The United manager Alex Ferguson has called for an extension as his side's run to the semi-finals of the European Cup has left them with a fixture pile-up that could mean them playing four league matches in nine days. Whether the rest of the Premiership will look sympathetically on Manchester United remains to be seen. "Negotiations are in progress," said a Premier League spokesman. "It will depend on the chairmen's vote."
United's first leg against Borussia Dortmund on 9 April means that their scheduled match that night against Newcastle at Old Trafford has been postponed. On United's only free midweek left, 16 April, Newcastle have already rescheduled a match against Chelsea. Newcastle were willing to re-arrange that if Chelsea could in turn reschedule a match against Coventry City. Coventry apparently declined. Complicated enough?
The next midweek, meanwhile, has United in the second leg against Dortmund and the one after that sees England playing Georgia at Wembley in a World Cup qualifying match. In the final week of the season, United play Leicester City on Saturday 3 May, Middlesbrough the next Wednesday and West Ham the following Sunday fearing that the Newcastle match may have to be accommodated on Friday 9 May. There was a suggestion that Middlesbrough bring forward their game against United to 16 April but they have since re-arranged a game for that night - the notorious one at Blackburn.
The worry for United is the memory of five years ago when they collapsed amid a similar programme, conceding the title to Leeds United. On 18 April 1992, they were two points clear with a game in hand. Nine days later, they had taken only one point from matches against Luton, Nottingham Forest, West Ham and Liverpool. Leeds, who won two and drew another in that week, were champions.
It was the last season before the birth of the Premier League, who had said, Ferguson insists, that such a situation would not be allowed again. His team have grown and learnt much from that title run-in, winning three of the four subsequent championships, but clearly do not want to put to a similar test their now finely honed experience and resolve in championship denouements.
A ridiculous irony of the feast of end-of-season fixtures is that it follows the famine of this Easter weekend, traditionally a time for title- turning points. With Uefa having expanded their club competitions and Fifa increasing international dates - hence yesterday's and this coming midweek's matches - the problem is likely to be repeated in the future. It is why the governing bodies are pressuring domestic associations to downsize further their leagues, a move the English game is resisting after already decreasing the Premiership to 20 clubs.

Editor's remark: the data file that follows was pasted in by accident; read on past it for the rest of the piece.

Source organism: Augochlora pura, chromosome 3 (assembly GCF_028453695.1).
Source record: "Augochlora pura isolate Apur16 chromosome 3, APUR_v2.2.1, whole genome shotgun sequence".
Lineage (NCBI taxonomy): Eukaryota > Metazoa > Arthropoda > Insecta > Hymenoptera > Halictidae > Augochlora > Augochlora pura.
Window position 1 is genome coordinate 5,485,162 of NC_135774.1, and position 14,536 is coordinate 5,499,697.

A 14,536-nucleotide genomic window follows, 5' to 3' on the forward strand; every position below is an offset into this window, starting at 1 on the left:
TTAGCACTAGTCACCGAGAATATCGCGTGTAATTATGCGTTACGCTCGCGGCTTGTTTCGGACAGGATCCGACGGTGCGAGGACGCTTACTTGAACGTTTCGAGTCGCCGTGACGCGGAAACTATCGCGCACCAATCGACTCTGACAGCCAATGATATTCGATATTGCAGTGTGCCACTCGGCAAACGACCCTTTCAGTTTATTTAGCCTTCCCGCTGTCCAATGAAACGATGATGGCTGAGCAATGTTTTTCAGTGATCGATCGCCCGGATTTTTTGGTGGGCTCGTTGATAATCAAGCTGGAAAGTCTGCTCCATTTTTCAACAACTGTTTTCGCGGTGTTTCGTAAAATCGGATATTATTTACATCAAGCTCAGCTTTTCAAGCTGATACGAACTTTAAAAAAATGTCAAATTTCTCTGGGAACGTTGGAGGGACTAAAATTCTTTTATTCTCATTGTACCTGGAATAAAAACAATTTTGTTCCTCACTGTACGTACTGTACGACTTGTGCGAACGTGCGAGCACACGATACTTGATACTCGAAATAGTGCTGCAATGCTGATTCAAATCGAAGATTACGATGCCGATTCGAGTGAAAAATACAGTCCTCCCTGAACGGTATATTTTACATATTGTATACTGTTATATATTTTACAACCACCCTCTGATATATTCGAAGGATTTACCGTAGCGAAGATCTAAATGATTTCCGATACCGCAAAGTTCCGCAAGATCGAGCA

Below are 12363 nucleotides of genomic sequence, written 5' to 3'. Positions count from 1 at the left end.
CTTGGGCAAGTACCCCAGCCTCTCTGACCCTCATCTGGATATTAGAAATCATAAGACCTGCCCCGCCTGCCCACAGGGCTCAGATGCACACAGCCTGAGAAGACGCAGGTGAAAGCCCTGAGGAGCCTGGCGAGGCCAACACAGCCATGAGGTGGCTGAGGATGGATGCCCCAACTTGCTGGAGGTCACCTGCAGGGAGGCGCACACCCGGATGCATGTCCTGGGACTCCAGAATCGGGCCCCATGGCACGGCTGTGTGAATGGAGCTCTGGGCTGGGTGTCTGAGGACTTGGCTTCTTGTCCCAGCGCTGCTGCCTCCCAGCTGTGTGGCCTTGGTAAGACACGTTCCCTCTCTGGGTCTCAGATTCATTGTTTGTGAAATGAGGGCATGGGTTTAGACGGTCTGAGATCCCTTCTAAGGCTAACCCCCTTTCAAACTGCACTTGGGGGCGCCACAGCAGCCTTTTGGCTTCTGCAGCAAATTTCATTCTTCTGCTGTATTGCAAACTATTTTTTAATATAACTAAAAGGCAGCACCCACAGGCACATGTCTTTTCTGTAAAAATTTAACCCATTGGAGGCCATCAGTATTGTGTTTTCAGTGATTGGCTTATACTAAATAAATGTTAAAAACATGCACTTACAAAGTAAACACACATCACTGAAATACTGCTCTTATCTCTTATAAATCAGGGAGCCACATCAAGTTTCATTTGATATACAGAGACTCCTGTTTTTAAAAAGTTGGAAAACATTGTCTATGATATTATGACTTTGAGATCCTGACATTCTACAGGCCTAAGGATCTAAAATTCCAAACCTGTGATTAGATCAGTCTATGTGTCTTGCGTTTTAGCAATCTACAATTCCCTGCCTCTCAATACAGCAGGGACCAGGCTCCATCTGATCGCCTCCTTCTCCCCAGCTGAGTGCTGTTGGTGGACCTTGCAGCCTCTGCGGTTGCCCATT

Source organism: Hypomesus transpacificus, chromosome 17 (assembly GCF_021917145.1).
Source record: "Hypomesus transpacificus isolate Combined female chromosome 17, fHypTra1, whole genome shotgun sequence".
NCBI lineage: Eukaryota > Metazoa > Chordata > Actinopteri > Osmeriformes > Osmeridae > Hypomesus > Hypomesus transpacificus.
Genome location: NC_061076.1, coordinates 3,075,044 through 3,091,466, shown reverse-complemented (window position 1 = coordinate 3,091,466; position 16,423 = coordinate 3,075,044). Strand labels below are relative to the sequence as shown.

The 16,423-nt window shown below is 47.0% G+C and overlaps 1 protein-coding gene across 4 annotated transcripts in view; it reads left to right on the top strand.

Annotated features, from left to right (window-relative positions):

When title matters do resume next weekend, United have the opportunity again to go six points clear on Saturday with Derby County the visitors, Liverpool left to play catch-up once more with Coventry City coming to Anfield the following day.
Last Monday's victory over Arsenal will have done much to further Liverpool's belief that they can win the championship, cementing for their superficially more difficult run-in the feeling that they perform better against the less scrappy teams in the top half of the table. They did much to answer the criticisms, which they may have sensed about themselves, of flimsiness under pressure and lack of ruthlessness when imposing it.
With Liverpool also in the semi-finals of European competition, against Paris St Germain in the Cup-winners' Cup a week on Thursday, it should in theory be a level playing field for the top two, who meet at Anfield on the morning of Saturday 19 April.
That should be an epic contest which should say much about the destination of the title, though even defeat for Liverpool may not settle it, with United's thoroughbreds potentially being asked to run over those last- week hurdles. Matters off the field, in the shape of the Premiership's attitude to United at its meeting in London, will also have a considerable bearing.Reuse content